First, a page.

Many organizations have a defined set of competencies they value and have woven into their culture. Their management and recruiters are trained to conduct competency-based interviews to aid in screening candidates based on this. These interviews are structured to determine if candidates display specific traits that will enable them to be successful within the company culture.

Competency-based interviews can be segmented into six general areas:

  • Skills: Individual behavioral demonstration of proficiency or expertise.

  • Knowledge: Usable information that an individual has within the topic area of knowledge.

  • Social Role: A pattern of behavior in an individual that is reinforced because they are a member of a group or organization (Outer-Self).

  • Self-Image: An individual’s conception of their own identity, personality and worth (Inner-Self).

  • Traits: A relatively enduring characteristic of an individual’s behavior.

  • Motives: Underlying thoughts relating to a topic area, achievement, affiliation or power that drive, direct and select an individual’s behavior.


An organization you are interviewing with will likely have developed a specific set of selection competencies. They will ask targeted questions to ascertain if you exhibit those competencies that they feel are critical for success.  Some common examples include the following:

  • Concern for Effectiveness: An underlying concern for doing things better.

  • Initiative: Willingness to go beyond what is required. Acting before being asked.

  • Enthusiasm for Work: Passion for the job.  Working hard and energetically.

  • Self Confidence: Ability to succeed, reach challenging goals and/or overcome obstacles.

  • Concern for Impact: Self-awareness of the impression you are making on others.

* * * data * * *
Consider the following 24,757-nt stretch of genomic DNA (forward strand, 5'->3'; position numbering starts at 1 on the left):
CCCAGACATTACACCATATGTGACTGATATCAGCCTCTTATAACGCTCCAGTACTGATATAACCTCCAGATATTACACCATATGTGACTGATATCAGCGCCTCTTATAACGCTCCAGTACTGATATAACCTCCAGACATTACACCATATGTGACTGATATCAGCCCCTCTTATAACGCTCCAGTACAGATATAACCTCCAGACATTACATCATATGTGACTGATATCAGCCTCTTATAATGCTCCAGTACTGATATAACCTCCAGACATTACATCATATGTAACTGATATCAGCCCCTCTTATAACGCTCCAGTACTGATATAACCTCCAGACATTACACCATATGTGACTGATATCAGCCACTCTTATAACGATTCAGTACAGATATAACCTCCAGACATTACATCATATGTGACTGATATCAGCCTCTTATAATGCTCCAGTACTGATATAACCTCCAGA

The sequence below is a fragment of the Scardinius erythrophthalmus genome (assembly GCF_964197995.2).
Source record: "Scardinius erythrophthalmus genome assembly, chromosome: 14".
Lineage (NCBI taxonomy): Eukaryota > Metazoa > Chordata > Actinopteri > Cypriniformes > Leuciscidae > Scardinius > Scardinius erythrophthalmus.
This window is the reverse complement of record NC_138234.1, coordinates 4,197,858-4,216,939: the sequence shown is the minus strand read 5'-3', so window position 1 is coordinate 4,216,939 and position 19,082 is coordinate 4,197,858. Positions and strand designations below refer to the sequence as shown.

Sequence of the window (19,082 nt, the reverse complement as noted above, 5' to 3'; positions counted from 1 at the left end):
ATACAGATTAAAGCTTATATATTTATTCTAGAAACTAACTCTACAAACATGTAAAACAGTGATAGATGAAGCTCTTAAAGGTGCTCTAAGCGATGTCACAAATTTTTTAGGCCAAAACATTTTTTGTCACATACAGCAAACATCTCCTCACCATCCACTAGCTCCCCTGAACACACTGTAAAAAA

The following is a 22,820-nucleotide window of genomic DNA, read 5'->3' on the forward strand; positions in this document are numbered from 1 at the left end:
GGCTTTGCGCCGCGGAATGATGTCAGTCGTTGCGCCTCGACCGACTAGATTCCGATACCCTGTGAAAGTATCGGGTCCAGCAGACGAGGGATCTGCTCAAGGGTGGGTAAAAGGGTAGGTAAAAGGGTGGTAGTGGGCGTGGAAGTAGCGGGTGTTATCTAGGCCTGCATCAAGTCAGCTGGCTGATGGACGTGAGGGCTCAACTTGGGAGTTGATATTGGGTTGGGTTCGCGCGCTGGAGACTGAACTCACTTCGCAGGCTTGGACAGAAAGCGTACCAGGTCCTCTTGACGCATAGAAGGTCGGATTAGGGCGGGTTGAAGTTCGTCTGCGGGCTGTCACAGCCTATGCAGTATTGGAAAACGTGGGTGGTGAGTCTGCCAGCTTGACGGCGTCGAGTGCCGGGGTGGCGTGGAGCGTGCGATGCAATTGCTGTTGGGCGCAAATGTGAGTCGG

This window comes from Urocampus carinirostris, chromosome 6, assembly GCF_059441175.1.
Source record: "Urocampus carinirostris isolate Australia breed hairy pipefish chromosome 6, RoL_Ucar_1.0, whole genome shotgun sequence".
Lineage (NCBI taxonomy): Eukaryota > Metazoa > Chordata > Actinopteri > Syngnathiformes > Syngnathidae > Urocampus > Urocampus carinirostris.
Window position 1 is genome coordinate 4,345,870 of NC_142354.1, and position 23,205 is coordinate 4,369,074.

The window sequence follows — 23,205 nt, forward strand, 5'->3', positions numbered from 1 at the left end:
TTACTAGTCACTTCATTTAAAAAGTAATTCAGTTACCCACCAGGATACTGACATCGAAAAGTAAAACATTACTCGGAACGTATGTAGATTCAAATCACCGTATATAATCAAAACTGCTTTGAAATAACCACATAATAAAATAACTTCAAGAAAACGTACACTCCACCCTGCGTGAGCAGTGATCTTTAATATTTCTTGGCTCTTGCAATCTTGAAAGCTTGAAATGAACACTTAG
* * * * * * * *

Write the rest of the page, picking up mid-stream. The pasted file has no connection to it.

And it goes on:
• Conceptual Thinking: Ability to draw conclusions that are well thought out and based on assessment of experiences and observations of seemingly unrelated information to draw analytical conclusions not clearly apparent.

  • Analytical Thinking: Logical thinking in seeing relationships between cause and effect, plan to anticipate and evaluate systematically.

  • Interpersonal Astuteness: Under-

  • standing of others’ desires, strengths and weakness. Interpreting the concerns of others.

  • Effective Communication: Ability to effectively present and engage both formally and informally.

  • Flexibility: Willingness to shift strategies and accept other viewpoints.


In this format, you can expect questions intended to draw out further information from you related to topics of discussion such as:

  • How you got involved;

  • What role you played;

  • How you got the role;

  • What steps were taken; or how you responded.

  • Request to generally say more about the topic, such as describe what you did and what your thinking process was;

  • What your key interactions were;

  • How you felt; and

  • What the outcome was.

The approach may be broken into different segments and assigned to different members of the interview team, therefore you should not necessarily expect to be asked the same questions by each interviewer. Alternatively, areas viewed as critical may be discussed by all to gain multiple perspectives or to determine if there are inconsistencies in answers.  This technique is also used to see if you can adjust your responses to be effective based on the interpersonal dynamics within each meeting while maintaining consistency.

Your understanding and ability to navigate this is a critical part of the evaluation process. It is as important as your professional knowledge needed for the role.